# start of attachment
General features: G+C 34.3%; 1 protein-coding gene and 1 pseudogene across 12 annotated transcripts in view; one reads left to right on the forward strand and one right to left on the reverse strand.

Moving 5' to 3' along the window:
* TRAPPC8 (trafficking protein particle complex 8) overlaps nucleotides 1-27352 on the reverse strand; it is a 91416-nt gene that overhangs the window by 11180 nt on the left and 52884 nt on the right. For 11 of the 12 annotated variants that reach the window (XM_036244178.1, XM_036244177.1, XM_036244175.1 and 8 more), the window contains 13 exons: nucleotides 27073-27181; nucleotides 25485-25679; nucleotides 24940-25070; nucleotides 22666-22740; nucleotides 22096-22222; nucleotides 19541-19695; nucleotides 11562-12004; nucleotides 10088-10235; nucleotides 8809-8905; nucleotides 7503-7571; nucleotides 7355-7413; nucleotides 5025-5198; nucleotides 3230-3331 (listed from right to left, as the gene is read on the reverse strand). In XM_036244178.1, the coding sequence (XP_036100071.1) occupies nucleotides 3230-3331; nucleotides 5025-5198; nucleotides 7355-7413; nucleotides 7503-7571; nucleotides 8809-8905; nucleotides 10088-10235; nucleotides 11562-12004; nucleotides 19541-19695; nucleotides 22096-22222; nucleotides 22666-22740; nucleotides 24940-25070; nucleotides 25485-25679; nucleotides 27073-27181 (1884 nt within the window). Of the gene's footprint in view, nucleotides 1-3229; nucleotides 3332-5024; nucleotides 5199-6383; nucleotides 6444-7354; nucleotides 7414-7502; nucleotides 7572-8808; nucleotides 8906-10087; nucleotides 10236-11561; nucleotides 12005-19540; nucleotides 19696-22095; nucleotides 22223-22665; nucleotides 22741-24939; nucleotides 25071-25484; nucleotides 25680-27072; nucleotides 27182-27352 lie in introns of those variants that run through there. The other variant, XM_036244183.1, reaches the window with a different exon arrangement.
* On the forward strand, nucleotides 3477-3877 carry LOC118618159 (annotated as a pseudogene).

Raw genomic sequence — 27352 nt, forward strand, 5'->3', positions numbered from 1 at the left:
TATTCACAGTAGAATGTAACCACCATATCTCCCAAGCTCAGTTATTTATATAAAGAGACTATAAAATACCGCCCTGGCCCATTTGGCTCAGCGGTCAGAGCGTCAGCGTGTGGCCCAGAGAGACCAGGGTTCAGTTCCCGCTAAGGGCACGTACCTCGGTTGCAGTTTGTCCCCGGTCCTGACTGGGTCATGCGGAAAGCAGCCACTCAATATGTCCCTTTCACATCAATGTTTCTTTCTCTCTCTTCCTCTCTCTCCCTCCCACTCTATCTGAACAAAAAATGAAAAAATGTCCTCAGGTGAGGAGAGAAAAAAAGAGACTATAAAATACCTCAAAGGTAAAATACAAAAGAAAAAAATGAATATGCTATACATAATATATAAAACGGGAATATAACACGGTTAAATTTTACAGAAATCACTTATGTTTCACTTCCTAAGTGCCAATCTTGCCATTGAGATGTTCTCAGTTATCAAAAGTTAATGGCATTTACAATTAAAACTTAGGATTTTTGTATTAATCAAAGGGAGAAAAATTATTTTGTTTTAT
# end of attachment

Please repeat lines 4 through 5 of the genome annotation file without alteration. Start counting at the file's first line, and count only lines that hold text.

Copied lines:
* On the forward strand, nucleotides 3477-3877 carry LOC118618159 (annotated as a pseudogene).

Raw genomic sequence — 27352 nt, forward strand, 5'->3', positions numbered from 1 at the left: